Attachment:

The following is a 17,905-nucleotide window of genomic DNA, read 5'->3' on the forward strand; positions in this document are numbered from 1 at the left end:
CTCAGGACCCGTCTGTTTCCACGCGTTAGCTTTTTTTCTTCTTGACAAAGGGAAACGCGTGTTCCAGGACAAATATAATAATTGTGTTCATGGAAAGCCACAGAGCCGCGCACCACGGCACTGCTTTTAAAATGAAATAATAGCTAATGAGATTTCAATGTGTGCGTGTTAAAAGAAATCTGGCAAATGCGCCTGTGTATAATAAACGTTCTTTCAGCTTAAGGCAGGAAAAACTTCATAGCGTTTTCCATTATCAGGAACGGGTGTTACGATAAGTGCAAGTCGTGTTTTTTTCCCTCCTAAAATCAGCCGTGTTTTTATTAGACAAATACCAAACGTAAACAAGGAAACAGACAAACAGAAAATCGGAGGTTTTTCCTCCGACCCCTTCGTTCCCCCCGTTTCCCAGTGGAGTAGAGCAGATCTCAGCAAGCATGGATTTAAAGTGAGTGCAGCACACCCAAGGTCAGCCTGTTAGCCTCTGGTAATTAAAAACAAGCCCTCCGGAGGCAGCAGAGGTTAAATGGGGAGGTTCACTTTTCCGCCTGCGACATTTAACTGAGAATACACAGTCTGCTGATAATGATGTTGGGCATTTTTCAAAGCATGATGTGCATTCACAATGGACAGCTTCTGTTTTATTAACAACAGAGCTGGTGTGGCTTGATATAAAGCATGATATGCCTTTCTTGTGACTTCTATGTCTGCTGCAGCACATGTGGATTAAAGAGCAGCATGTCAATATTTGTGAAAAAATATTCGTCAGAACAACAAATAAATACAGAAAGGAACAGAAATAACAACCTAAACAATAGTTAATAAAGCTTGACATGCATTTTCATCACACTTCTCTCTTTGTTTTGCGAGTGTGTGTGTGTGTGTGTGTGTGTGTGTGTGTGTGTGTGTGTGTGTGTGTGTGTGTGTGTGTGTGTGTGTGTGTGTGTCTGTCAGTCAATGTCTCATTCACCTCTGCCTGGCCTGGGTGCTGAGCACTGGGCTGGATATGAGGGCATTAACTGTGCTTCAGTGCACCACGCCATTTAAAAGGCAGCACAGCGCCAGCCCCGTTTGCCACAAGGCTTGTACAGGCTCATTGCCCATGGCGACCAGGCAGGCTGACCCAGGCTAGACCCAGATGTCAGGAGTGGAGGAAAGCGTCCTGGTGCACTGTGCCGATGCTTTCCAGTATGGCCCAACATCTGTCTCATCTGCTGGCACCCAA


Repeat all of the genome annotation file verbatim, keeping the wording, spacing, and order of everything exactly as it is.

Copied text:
The following is a 17,905-nucleotide window of genomic DNA, read 5'->3' on the forward strand; positions in this document are numbered from 1 at the left end:
CTCAGGACCCGTCTGTTTCCACGCGTTAGCTTTTTTTCTTCTTGACAAAGGGAAACGCGTGTTCCAGGACAAATATAATAATTGTGTTCATGGAAAGCCACAGAGCCGCGCACCACGGCACTGCTTTTAAAATGAAATAATAGCTAATGAGATTTCAATGTGTGCGTGTTAAAAGAAATCTGGCAAATGCGCCTGTGTATAATAAACGTTCTTTCAGCTTAAGGCAGGAAAAACTTCATAGCGTTTTCCATTATCAGGAACGGGTGTTACGATAAGTGCAAGTCGTGTTTTTTTCCCTCCTAAAATCAGCCGTGTTTTTATTAGACAAATACCAAACGTAAACAAGGAAACAGACAAACAGAAAATCGGAGGTTTTTCCTCCGACCCCTTCGTTCCCCCCGTTTCCCAGTGGAGTAGAGCAGATCTCAGCAAGCATGGATTTAAAGTGAGTGCAGCACACCCAAGGTCAGCCTGTTAGCCTCTGGTAATTAAAAACAAGCCCTCCGGAGGCAGCAGAGGTTAAATGGGGAGGTTCACTTTTCCGCCTGCGACATTTAACTGAGAATACACAGTCTGCTGATAATGATGTTGGGCATTTTTCAAAGCATGATGTGCATTCACAATGGACAGCTTCTGTTTTATTAACAACAGAGCTGGTGTGGCTTGATATAAAGCATGATATGCCTTTCTTGTGACTTCTATGTCTGCTGCAGCACATGTGGATTAAAGAGCAGCATGTCAATATTTGTGAAAAAATATTCGTCAGAACAACAAATAAATACAGAAAGGAACAGAAATAACAACCTAAACAATAGTTAATAAAGCTTGACATGCATTTTCATCACACTTCTCTCTTTGTTTTGCGAGTGTGTGTGTGTGTGTGTGTGTGTGTGTGTGTGTGTGTGTGTGTGTGTGTGTGTGTGTGTGTGTGTGTGTGTGTGTGTCTGTCAGTCAATGTCTCATTCACCTCTGCCTGGCCTGGGTGCTGAGCACTGGGCTGGATATGAGGGCATTAACTGTGCTTCAGTGCACCACGCCATTTAAAAGGCAGCACAGCGCCAGCCCCGTTTGCCACAAGGCTTGTACAGGCTCATTGCCCATGGCGACCAGGCAGGCTGACCCAGGCTAGACCCAGATGTCAGGAGTGGAGGAAAGCGTCCTGGTGCACTGTGCCGATGCTTTCCAGTATGGCCCAACATCTGTCTCATCTGCTGGCACCCAA